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학술대회자료

Incomplete Careers and Public Pension: A General Equilibrium Approach

We address the effects of incomplete career path, due to career interruptions related with recurrent and persistent unemployment, on pension entitlements, old-age poverty, and income distribution, using a general equilibrium model. Observation of recent labor markets around the world shows the tendency of later career start, more frequent and longer unemployment, and increase in part-time employment. The unstable employment status reduces the pension contribution period, the opportunity of acquiring pension entitlements, and pension benefits. To mitigate the problems resulting from interrupted work history, many countries implemented policy schemes, such as pension credits for career breaks, reinforcement of redistributive elements in pension benefit formula, reduction of required pension contribution period for pension benefit entitlement. These arrangements may boost the pension entitlements, but they have conflict with the purpose of pension finance stability, cause the moral hazard of the underemployed avoiding employment, and increase the pension contribution burden of regularly employed pension participants which deteriorates their work incentives. We construct a multi-income-class, general equilibrium overlapping generations model, which reflects the decision on tertiary education and career start timing, the idiosyncratic unemployment risks across income groups and ages, endogenous selection among employment and voluntary unemployment, and pension benefit formula. Policy simulation using the model and the calibration reflecting Korean labor market, and public pension shows that: The reinforcement of redistributive element of pension benefit formula, which increases (reduces) the pension benefit of lowincome (high-income) groups, increases the pension benefits for those who are vulnerable to the income risk in old ages without excessively deteriorating macroeconomic variables. Allowance of moderate level of pension credits improves the efficiency of the economy through increase in the educational investment, but, it does not improve the equity, because it widens the gap in the pension between income groups. Therefore, an appropriate combination of these two policy schemes may be used to attain the policy goals to provide adequate resources to the low-income elderly without large adverse impacts on the economy.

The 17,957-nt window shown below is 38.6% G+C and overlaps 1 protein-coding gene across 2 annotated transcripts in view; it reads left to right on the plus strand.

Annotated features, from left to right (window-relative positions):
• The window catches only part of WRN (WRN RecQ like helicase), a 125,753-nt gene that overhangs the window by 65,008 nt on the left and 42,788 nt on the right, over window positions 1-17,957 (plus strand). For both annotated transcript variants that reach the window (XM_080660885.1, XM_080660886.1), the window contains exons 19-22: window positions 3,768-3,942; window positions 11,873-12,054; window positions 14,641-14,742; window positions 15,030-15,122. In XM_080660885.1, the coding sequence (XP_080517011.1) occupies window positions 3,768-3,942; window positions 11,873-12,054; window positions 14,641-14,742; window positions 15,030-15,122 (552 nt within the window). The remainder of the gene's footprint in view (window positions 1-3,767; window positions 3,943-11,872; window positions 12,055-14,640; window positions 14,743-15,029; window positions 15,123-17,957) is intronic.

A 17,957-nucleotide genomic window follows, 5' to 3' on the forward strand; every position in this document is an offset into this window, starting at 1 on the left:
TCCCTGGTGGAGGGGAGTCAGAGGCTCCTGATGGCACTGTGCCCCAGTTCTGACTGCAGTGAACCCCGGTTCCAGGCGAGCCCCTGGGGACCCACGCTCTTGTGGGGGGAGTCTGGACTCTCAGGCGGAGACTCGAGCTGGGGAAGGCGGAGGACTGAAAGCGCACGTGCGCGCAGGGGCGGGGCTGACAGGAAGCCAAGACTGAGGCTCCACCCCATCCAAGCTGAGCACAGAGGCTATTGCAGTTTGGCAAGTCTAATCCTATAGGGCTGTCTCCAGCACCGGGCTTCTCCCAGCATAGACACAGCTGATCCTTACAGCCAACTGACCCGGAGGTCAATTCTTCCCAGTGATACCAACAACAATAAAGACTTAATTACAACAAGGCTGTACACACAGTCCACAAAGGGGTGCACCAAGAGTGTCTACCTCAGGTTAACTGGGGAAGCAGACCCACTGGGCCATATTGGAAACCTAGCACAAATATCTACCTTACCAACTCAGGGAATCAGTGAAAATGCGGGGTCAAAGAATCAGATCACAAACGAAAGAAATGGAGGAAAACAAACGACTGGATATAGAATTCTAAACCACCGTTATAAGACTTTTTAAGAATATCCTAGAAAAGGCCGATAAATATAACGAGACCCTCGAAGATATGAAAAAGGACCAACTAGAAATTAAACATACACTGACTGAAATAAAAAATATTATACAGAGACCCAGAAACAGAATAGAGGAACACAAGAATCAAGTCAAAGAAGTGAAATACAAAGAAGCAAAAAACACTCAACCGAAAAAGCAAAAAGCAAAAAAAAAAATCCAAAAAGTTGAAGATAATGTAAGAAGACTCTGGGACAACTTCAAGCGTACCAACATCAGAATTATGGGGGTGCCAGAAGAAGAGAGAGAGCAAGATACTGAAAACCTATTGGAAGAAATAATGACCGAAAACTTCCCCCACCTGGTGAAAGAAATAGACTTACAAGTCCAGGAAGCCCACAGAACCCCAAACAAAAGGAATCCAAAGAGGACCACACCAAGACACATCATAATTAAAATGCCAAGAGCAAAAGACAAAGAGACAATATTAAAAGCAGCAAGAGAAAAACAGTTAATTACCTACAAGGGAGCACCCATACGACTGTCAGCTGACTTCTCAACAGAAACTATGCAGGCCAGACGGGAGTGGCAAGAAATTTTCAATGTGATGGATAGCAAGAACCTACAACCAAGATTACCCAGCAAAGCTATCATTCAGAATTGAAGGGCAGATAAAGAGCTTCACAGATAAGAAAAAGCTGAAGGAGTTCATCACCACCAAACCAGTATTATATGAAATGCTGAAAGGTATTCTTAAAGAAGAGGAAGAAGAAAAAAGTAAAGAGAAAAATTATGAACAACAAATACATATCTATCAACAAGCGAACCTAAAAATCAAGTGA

1. Introduction

2. The Model

3. Calibration and Computing Procedure

4. Results

5. Conclusion

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